New poem from Jason Heroux marks the start of 2021

Poet Laureate Jason Heroux at KFPL Central Branch reopening in 2019. Photo by Phillip Stafford.

Jason Heroux, Kingston’s Poet Laureate, has written a poem to mark the beginning of the 2021 new year. The poem, Civil Twilight, is inspired by the question “where do we go from here?” and Heroux says it aims to reflect the current collective experience and offer hope for the future.  

“Poetry and the written word can help us make sense of what’s happening in our communities and the world. As we face the winter season, and are in the middle of another lockdown, Jason’s poem aims to inspire us and capture this particular moment in time,” says Danika Lochhead, Manager, Arts and Sector Development, City of Kingston.  

Civil Twilight  

Yesterday went for a walk in the dark.  

It won’t ever return. I don’t know where  

I’ve gone, it said. Its voice traveled far  

as light from a star. It took years to hear.  

The past is no longer what or how 

it was. The fallen snow can’t say why it fell.  

Our silent bell has forgotten its sound. 

Lost river, we followed your flow 

now show us where we go from here. 

Feel free, tired day, to rest your head, 

the sky will darken wondering  

what’s next. In this blue hour  

of sundown, civil twilight, remind us 

to witness tonight the light that’s left

Poet Laureate 2020 Year in Review  

2020 was the second year of Heroux’s four-year term as Poet Laureate. The Poet Laureate functions as a spokesperson for literary arts within the community, increases awareness of Kingston as a centre of writing excellence, fosters creative writing in and about Kingston, and attends both community and City-led events across the community to promote and attract people to the literary world and enhance the profile of the literary arts within the city and beyond, according to a release from the City of Kingston, dated Thursday, Jan. 7, 2021.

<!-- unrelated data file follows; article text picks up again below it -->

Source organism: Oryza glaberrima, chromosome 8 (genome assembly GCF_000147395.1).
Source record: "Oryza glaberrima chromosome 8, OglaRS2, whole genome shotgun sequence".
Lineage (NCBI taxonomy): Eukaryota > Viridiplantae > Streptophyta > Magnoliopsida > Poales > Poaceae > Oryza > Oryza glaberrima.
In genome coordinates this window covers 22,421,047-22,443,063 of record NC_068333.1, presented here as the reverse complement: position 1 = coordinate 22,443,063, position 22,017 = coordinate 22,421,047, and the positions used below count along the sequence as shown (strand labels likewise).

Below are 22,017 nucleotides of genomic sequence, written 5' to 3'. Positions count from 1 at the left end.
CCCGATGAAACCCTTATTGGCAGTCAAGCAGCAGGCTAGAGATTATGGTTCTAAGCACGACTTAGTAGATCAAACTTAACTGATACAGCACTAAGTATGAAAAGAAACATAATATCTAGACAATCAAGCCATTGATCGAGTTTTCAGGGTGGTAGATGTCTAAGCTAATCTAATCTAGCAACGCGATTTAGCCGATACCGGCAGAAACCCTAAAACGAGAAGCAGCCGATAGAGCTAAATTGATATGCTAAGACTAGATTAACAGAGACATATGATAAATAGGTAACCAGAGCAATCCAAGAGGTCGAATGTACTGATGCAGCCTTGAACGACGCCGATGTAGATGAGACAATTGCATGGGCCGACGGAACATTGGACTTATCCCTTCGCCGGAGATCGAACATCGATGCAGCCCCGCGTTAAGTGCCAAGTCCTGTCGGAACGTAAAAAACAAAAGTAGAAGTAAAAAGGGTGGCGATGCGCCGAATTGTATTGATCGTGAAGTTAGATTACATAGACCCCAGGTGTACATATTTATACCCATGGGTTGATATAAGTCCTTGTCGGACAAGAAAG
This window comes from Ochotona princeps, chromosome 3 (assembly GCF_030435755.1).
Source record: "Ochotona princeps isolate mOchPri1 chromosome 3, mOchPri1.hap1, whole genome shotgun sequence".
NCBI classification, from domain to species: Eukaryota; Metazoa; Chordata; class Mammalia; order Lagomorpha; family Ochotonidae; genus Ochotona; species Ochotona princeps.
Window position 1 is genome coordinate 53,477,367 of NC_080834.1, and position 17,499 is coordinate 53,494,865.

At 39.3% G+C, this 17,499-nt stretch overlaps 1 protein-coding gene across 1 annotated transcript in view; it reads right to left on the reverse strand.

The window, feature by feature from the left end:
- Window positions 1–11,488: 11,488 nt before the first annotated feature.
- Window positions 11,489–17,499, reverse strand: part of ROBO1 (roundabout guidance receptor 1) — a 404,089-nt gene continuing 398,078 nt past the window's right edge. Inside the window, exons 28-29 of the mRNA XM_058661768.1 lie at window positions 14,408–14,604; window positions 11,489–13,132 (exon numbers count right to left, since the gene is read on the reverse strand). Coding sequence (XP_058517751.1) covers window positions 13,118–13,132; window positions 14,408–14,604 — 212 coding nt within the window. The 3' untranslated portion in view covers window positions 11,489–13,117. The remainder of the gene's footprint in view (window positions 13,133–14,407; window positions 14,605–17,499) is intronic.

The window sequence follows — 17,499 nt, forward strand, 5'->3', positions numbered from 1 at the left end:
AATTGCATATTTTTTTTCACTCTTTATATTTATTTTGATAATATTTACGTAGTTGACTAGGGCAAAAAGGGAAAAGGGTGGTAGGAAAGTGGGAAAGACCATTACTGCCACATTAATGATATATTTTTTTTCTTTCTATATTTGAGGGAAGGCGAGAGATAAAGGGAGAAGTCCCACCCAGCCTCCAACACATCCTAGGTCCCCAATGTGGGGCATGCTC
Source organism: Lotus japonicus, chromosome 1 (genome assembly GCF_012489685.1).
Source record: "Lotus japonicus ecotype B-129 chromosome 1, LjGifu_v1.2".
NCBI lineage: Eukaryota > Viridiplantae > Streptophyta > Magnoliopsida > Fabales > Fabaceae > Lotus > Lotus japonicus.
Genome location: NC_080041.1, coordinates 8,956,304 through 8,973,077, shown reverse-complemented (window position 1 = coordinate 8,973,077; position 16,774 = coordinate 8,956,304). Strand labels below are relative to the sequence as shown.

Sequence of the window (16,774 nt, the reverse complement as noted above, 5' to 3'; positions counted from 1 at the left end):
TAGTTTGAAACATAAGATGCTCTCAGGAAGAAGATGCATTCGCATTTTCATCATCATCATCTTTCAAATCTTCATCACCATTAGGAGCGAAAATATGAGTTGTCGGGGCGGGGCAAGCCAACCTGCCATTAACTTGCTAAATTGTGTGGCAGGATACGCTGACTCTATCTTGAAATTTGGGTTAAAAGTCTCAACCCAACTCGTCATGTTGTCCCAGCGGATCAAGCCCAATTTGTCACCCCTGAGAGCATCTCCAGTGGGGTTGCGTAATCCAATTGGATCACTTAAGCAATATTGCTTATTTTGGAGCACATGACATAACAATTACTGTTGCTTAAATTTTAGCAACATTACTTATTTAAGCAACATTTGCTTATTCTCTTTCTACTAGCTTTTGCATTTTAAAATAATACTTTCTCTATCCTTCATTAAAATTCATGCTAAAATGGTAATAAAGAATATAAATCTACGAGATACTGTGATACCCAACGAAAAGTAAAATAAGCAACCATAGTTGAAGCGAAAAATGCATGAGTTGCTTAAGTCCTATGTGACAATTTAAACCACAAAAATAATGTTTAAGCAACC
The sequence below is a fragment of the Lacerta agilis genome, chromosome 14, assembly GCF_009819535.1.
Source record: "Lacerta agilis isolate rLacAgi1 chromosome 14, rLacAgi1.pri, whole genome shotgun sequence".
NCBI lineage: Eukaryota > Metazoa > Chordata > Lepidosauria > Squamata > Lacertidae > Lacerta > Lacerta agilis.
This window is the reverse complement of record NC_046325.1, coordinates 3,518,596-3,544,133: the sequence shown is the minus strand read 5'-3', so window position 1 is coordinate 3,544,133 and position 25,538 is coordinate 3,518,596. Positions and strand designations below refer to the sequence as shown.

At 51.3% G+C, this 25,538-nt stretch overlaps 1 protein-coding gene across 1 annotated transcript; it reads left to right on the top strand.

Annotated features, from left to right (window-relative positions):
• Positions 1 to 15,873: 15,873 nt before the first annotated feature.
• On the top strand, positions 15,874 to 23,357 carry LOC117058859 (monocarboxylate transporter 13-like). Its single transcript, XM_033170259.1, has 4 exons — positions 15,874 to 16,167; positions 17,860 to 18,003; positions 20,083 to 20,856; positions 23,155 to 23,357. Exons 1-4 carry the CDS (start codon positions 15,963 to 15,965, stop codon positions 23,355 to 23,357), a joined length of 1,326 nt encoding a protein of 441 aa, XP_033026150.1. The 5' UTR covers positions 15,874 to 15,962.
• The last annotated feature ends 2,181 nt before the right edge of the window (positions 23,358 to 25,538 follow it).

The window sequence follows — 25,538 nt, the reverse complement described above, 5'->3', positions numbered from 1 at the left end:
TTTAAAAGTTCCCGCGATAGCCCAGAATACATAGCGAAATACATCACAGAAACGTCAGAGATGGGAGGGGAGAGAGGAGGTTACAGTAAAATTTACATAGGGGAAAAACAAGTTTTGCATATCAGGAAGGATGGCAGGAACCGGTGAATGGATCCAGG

Throughout 2020, Heroux continued to celebrate the contribution of poetry and literary arts to life in Kingston and nurture creative writing locally, according to the City. He wrote seven original poems – three for the City of Kingston and four through community partnerships – hosted seven workshops and mentorship sessions, represented the City at five events, and initiated a “Poetry in the Time of a Pandemic” project that commissioned local poets to write poems to respond to the experience of life during COVID-19.  

A recap of Heroux’s second year as Poet Laureate can be found on the City’s website:  

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